“Most people who are injured, they don’t die from the injury itself—they die from the bleeding.”
-Ofer Molad (President, PerSys Medical)
“Everything else we can fix later, but if you don’t stop the bleeding, you are going to lose the life.”
-Mykel Hawke (Special Forces Medic, ret.)
Individuals present at the scene of an emergency are critical. We call them immediate responders. In a catastrophe, we all have a choice—remain bystanders or become immediate responders. Each of us must decide what we will do when the life of a stranger, or even a loved one, hangs in the balance.
No matter how quickly professional emergency responders arrive, bystanders—or “first care providers”—will always be first on-scene. From performing CPR and rapid defibrillation, to treating life-threatening blood loss, you, or the person next to you, can play a major role in saving lives—including your own.
The average EMS response time in major urban centers is about seven minutes. In rural areas, it can take an average of twenty minutes for EMS units to arrive. The victim of an arterial injury can bleed to death in as few as three minutes—long before EMS may even arrive.
When time is life, immediate responders need to act quickly and intuitively to treat traumatic injuries. A complete and comprehensive emergency trauma kit can be the difference between life and death.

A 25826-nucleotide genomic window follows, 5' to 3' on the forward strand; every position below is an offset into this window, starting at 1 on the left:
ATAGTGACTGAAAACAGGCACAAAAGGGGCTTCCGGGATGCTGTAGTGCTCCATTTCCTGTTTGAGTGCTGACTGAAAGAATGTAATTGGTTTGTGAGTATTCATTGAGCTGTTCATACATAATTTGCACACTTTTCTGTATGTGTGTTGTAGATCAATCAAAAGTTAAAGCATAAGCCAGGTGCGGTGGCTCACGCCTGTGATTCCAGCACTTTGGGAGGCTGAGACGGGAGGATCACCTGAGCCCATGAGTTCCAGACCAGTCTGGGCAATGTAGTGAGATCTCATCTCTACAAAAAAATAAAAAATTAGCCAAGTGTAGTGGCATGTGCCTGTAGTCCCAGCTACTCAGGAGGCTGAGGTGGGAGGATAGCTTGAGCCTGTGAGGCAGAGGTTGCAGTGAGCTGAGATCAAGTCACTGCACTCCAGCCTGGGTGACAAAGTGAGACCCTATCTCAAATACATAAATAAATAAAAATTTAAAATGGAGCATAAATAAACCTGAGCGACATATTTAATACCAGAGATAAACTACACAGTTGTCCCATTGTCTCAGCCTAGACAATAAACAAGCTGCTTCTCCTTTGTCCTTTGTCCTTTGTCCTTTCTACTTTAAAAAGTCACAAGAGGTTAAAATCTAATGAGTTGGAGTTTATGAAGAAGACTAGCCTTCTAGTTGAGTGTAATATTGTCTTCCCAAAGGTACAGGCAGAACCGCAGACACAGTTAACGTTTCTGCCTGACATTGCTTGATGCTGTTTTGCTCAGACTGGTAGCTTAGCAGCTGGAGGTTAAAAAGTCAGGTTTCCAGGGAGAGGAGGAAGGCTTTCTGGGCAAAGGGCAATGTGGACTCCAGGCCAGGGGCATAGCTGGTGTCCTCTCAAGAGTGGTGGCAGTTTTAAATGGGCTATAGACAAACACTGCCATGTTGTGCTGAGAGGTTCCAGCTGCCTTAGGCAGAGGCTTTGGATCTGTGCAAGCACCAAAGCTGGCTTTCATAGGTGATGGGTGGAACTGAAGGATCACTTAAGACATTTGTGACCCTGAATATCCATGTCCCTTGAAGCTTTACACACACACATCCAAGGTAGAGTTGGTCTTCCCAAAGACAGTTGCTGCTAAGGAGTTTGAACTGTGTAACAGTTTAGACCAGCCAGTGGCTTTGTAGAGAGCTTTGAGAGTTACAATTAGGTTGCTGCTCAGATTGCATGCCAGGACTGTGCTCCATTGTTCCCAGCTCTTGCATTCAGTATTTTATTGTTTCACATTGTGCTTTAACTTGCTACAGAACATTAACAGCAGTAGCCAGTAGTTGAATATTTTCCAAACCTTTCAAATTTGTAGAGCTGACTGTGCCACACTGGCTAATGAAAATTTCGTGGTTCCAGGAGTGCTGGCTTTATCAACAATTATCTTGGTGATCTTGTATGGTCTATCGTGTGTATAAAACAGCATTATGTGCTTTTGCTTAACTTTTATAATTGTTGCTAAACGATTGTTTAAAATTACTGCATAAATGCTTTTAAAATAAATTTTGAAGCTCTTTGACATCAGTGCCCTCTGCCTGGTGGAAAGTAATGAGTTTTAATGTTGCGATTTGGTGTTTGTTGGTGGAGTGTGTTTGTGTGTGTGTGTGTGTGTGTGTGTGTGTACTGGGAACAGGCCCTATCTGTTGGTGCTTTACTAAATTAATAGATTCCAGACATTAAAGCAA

Most of us are familiar with standard first-aid kits.
While these can treat minor cuts and scrapes, the items in a standard first-aid kit will be effectively useless when treating traumatic injuries and massive bleeding—injuries that often accompany an emergency event.
Military and law enforcement personnel are familiar with—and likely carry—a complete and comprehensive Individual First Aid Kit (IFAK). Although IFAKs are not widely known outside the circle of first responders, they have become more accessible to the layperson in recent years. It is encouraged that every person has access to some kind of trauma and hemorrhage control kit that is more comprehensive than a standard first-aid kit.
At a minimum, your kit should include:
- Pressure bandage
- Packing gauze
- Hypothermia prevention blanket
- Vented chest seal
Prepare a trauma kit and evaluate its contents. Ask yourself, “Can I confidently treat a traumatic injury or stop a massive bleed with the contents of my kit?”
The more, the merrier—make sure you have a trauma kit on hand, wherever disaster may strike. Have a trauma kit on-hand in your home, at your place of business, and in your vehicle. Regularly handle the contents of your kit, and be sure that you are confident in your ability to use those items to treat traumatic injuries.
It is crucial that bystanders step up, take action, and become immediate responders!